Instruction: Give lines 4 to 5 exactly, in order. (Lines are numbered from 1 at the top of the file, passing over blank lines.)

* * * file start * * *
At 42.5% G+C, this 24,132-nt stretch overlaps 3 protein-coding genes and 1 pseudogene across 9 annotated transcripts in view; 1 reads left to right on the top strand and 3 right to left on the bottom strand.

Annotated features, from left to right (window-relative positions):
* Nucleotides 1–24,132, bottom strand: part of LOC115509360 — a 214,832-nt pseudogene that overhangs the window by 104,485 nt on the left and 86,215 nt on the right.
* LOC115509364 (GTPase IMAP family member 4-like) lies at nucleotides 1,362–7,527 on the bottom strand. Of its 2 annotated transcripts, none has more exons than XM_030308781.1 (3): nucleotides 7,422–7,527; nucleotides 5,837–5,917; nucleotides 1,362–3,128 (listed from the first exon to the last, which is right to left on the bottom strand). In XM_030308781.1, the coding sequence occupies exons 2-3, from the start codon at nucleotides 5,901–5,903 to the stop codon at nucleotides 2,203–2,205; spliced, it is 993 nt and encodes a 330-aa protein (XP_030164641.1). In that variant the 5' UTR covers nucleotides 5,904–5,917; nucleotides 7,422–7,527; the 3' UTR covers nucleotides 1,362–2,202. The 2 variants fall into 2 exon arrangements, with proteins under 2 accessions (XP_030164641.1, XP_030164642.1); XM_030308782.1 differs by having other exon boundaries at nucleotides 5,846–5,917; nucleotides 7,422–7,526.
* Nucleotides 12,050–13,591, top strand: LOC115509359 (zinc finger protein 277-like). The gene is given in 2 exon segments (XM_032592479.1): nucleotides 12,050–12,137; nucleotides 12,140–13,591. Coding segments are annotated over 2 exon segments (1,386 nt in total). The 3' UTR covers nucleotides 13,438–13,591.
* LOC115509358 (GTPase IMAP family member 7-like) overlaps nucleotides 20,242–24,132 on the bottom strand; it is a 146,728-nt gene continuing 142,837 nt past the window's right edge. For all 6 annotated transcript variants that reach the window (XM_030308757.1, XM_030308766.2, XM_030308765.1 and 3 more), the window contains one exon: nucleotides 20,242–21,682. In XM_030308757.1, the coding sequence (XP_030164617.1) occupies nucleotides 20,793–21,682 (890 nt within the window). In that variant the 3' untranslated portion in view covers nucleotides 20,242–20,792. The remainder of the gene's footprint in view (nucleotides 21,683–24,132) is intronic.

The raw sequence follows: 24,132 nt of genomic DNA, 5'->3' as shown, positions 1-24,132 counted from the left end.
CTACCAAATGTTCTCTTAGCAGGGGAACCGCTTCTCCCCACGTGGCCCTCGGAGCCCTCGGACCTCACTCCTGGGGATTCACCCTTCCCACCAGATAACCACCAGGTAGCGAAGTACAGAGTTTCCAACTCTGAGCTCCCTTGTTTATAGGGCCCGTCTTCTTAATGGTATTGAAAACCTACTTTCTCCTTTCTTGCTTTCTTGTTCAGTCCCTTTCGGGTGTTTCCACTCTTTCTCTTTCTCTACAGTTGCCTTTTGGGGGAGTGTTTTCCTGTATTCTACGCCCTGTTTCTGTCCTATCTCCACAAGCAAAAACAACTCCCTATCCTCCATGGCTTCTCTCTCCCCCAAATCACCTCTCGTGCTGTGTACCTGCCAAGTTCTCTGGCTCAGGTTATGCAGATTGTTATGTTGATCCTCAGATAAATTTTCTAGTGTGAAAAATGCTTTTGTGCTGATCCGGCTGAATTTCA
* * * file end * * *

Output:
* LOC115509364 (GTPase IMAP family member 4-like) lies at nucleotides 1,362–7,527 on the bottom strand. Of its 2 annotated transcripts, none has more exons than XM_030308781.1 (3): nucleotides 7,422–7,527; nucleotides 5,837–5,917; nucleotides 1,362–3,128 (listed from the first exon to the last, which is right to left on the bottom strand). In XM_030308781.1, the coding sequence occupies exons 2-3, from the start codon at nucleotides 5,901–5,903 to the stop codon at nucleotides 2,203–2,205; spliced, it is 993 nt and encodes a 330-aa protein (XP_030164641.1). In that variant the 5' UTR covers nucleotides 5,904–5,917; nucleotides 7,422–7,527; the 3' UTR covers nucleotides 1,362–2,202. The 2 variants fall into 2 exon arrangements, with proteins under 2 accessions (XP_030164641.1, XP_030164642.1); XM_030308782.1 differs by having other exon boundaries at nucleotides 5,846–5,917; nucleotides 7,422–7,526.
* Nucleotides 12,050–13,591, top strand: LOC115509359 (zinc finger protein 277-like). The gene is given in 2 exon segments (XM_032592479.1): nucleotides 12,050–12,137; nucleotides 12,140–13,591. Coding segments are annotated over 2 exon segments (1,386 nt in total). The 3' UTR covers nucleotides 13,438–13,591.